Gender identity is broadly defined as meaning the “gender-related identity, appearance or mannerisms or other gender-related characteristics of a person (whether by way of medical intervention or not), with or without regard to the person’s designated sex at birth”.

There are a range of factors that impact upon how a person expresses their gender, including whether they have undergone a medical process, their general health, their personal circumstances and their preferences. The following matters are likely relevant to the experience of persons expressing their gender identity:

  • Consider asking what someone’s preferred gender pronoun is (“he” or “she” or “they” are common).
  • Gender neutral toilets without a sex assigned to the door are a clear sign that gender is a non-issue.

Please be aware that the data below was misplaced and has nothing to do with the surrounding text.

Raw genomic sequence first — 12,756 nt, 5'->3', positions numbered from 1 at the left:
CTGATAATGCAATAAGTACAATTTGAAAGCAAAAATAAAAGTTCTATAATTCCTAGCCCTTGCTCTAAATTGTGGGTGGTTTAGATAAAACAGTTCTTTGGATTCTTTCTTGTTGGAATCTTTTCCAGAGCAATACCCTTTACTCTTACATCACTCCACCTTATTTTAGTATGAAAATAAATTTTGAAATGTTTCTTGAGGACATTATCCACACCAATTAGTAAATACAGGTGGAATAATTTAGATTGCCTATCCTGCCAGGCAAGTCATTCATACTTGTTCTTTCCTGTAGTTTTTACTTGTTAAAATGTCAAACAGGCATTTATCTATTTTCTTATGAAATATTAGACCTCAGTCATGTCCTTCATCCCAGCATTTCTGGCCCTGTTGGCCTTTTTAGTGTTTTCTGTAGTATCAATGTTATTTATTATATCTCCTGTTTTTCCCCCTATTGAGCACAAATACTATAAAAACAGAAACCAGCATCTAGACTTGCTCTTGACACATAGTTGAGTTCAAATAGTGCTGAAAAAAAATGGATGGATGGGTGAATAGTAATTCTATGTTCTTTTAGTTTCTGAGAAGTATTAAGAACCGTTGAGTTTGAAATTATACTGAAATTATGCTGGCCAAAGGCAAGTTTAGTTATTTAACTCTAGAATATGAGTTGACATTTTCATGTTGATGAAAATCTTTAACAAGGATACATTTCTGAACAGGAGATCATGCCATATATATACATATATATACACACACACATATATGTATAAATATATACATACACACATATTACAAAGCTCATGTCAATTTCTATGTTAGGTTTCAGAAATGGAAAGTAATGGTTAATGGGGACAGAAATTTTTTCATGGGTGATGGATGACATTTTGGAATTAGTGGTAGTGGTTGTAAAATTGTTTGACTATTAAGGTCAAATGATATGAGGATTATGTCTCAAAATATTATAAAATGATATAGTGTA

• Transitioning gender is a very significant and challenging journey which will impact almost every part of a person’s life.
  • Understanding that gender identity and sexuality are distinct. Don’t make assumptions about a transgender person’s sexuality.
  • Supporting transition in the workplace
  • A good guide to trans language is here.
  • The Transgender Victoria website is here.

Intersex inclusion

There is a common assumption that intersex people have non-binary gender identities, and even a belief that a third sex classification recognises the existence of people with intersex variations.